His response to completely disrupting everything in Rose’s life?

“Ain’t a darn thing I can do about it.”

Charlie Allnut is who he is, and there’s no changing it.

If opposites attract, then these two were made for each other.  It’s with incredible joy that we get to watch them boat down the river, fighting all sorts of horrible pests and dangers, as they fall in love.  Not for a second do we question why Rose begins to adore Charlie.  Neither do we wonder what Charlie sees in Rose.  They are two halves of a greater whole.  They are the perfect love story waiting to happen.  They each lack exactly what the other contains.

They complete each other.

It was Hepburn’s first color film.  It was Bogart’s Oscar win.  Everyone on the shoot got horribly sick from the water except for Bogart and Director Huston – which they attributed to their massive alcohol intake – and the pain they went through during filming only adds to its realism and enjoyment.

Is it a perfect film?  No.  But even imperfect John Huston is better than almost anything you’ll find in the theaters today.  There was some concern at the time that filmgoers wouldn’t pay to see two “old people” fall in love.  Thank goodness we all get to benefit from their lesson learned!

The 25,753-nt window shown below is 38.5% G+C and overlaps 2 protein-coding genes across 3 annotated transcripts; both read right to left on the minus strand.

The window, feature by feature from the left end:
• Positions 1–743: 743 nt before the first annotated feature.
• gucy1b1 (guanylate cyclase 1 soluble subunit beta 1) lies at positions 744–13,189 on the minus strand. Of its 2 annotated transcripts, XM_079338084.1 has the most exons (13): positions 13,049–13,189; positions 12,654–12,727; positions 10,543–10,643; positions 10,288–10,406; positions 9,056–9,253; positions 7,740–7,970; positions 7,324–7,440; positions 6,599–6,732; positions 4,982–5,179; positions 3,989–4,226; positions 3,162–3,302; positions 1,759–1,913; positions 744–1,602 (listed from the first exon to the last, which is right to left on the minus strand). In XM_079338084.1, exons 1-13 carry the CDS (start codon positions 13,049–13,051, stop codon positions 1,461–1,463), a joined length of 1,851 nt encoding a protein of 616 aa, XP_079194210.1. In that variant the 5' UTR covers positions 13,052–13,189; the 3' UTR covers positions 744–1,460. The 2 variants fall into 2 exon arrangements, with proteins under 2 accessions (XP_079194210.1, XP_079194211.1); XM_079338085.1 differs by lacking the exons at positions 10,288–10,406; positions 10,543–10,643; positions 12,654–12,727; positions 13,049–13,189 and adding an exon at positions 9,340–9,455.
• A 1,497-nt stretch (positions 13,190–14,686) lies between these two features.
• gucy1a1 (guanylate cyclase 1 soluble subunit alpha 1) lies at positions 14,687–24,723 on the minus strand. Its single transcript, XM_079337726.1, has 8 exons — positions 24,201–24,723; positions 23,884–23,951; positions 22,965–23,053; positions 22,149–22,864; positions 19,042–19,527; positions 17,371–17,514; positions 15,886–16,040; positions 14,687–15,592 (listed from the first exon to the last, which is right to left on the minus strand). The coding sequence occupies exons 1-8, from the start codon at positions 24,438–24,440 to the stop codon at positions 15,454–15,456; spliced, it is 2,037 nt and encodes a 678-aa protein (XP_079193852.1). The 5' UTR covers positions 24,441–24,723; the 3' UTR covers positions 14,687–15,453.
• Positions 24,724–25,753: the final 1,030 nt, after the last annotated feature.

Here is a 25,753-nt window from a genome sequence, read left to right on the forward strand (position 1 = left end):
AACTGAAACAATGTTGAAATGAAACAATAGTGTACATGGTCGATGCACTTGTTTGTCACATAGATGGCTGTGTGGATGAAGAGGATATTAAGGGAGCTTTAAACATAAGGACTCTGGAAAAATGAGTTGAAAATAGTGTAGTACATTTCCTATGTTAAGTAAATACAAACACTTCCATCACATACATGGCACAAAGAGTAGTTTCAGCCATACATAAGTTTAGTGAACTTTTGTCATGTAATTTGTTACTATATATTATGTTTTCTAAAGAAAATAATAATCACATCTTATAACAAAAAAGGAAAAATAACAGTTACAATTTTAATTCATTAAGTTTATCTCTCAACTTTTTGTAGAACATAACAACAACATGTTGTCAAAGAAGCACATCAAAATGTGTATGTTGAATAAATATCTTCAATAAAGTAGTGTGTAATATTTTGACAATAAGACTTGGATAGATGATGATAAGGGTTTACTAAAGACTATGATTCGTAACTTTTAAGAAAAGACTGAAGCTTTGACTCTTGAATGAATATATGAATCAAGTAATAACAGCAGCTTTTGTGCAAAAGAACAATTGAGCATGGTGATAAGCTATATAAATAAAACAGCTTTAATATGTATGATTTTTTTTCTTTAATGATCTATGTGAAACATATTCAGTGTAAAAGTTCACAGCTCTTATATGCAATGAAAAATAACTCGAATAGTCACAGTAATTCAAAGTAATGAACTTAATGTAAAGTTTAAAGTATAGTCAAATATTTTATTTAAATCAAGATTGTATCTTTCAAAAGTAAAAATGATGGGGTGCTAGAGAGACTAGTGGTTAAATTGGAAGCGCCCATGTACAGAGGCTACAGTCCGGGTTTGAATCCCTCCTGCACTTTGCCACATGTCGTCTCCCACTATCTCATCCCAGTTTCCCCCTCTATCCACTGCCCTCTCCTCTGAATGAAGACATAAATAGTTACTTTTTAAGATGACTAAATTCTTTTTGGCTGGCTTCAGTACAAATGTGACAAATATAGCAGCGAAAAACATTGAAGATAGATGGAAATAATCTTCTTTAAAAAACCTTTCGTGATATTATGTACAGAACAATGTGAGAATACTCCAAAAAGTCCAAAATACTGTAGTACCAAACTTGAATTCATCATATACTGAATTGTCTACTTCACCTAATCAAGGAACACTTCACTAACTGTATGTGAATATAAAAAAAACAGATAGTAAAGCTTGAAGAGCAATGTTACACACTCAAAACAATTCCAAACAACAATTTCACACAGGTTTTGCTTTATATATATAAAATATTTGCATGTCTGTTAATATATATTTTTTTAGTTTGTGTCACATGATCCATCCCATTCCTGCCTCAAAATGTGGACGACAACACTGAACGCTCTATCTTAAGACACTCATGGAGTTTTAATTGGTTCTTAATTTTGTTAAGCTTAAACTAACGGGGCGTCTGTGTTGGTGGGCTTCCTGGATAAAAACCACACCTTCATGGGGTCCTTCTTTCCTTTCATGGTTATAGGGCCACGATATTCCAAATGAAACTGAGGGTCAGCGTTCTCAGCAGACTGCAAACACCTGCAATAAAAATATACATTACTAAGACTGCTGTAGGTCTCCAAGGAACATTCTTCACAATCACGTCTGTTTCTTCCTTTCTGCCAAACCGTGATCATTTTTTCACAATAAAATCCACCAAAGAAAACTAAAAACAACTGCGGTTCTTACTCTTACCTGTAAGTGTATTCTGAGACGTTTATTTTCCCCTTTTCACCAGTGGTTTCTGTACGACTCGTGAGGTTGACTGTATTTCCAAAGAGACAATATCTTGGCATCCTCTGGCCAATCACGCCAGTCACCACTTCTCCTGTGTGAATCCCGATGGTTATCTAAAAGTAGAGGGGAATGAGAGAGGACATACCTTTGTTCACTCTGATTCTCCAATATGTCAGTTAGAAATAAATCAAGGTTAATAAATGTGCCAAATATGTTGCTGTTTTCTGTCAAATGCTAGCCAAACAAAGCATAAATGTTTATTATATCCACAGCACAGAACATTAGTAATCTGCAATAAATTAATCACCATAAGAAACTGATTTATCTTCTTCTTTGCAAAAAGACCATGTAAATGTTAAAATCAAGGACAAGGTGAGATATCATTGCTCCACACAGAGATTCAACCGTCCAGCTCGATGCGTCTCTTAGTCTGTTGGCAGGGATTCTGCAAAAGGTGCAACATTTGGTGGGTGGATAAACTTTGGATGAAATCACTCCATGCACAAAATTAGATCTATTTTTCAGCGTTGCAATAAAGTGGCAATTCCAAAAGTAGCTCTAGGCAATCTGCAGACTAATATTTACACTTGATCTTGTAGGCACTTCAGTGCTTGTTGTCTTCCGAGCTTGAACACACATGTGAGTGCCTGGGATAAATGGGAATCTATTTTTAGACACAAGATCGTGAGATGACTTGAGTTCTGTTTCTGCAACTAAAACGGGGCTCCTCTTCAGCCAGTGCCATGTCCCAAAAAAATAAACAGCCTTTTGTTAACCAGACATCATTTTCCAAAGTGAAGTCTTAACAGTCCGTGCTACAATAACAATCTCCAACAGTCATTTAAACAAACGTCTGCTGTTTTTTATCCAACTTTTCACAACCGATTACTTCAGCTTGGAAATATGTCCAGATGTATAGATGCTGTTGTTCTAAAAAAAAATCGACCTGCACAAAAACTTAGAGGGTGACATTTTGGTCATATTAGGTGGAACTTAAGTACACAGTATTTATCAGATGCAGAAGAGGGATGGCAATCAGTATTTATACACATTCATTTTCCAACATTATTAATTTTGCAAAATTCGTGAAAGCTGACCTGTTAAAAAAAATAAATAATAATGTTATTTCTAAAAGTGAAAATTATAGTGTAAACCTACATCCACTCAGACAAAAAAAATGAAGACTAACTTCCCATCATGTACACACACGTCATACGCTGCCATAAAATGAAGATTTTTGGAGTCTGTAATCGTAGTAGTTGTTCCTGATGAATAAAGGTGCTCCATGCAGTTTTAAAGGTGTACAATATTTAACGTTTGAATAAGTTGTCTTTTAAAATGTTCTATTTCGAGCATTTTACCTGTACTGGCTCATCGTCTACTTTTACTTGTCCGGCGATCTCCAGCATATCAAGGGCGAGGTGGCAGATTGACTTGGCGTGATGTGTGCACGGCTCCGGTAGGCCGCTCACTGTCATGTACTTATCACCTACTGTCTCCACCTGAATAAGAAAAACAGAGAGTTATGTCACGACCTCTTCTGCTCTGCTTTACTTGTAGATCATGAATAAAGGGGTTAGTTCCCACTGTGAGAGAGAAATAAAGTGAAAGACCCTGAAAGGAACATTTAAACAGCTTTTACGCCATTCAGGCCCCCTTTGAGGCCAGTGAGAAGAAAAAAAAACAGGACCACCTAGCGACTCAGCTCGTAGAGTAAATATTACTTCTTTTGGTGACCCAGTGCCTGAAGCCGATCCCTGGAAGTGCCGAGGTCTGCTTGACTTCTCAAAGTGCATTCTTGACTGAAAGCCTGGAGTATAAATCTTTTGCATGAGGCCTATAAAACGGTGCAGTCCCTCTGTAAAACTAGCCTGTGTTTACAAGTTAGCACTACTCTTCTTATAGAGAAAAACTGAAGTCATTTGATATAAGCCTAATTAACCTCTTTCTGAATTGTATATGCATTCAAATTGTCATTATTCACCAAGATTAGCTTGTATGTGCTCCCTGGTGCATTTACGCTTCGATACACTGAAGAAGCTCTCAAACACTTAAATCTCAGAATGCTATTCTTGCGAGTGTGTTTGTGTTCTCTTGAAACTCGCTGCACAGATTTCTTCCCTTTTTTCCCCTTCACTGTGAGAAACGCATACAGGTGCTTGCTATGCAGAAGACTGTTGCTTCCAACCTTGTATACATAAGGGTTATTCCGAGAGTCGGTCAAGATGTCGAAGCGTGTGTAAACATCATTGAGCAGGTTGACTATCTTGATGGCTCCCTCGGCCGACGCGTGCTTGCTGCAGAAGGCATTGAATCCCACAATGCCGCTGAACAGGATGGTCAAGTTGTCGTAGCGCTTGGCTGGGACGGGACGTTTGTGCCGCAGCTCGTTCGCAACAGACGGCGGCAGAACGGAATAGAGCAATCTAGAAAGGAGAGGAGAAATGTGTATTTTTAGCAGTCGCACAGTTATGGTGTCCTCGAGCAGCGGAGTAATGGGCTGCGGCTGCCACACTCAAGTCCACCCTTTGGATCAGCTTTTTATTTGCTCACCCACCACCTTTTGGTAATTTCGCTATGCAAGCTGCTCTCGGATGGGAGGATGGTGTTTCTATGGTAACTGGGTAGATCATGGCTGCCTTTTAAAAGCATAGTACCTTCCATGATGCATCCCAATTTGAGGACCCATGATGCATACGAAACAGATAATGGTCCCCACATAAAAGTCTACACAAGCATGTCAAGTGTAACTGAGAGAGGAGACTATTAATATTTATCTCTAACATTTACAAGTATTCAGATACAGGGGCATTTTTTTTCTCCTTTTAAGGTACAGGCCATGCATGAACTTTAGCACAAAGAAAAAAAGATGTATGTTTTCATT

The Bogart Factor

To be perfectly honest, while Bogart is absolutely amazing as Charlie Allnut, it isn’t his best role – it’s just the one that he won the Oscar for.  If I had to pick a character that’s more deserving, I might offer up Captain Queeg or even Fred C. Dobbs, but knowing a little bit about how the Academy works, I’m more than happy to celebrate the win for Charlie Allnut.

Out of his entire filmography, this is Bogart’s most playful role as he seems to revel in the goofy silliness of being a slightly-off-his-rocker boatman in East Africa.  Did he ever play a character quite like this before?  There were countless young punks, gangsters, detectives, district attorney’s, and prisoners, but when else was he able to be a completely, honest-to-goodness, down to earth good guy?

There is no trace of menace or swagger in his performance.  All memories of his gun toting, alpha male tough guys are forgotten the first time we see him smile at Hepburn and “Yes, miss!” his way to more buttered bread.

Bogart deserved the Oscar for so many of his iconic roles, and I think he received it here as a nod for superb work, not only in this film, but for an entire career.

The Cast

With only four major characters, it’s another testament to the film, and Huston’s direction, that we never stop to look at our watch because we’re bored.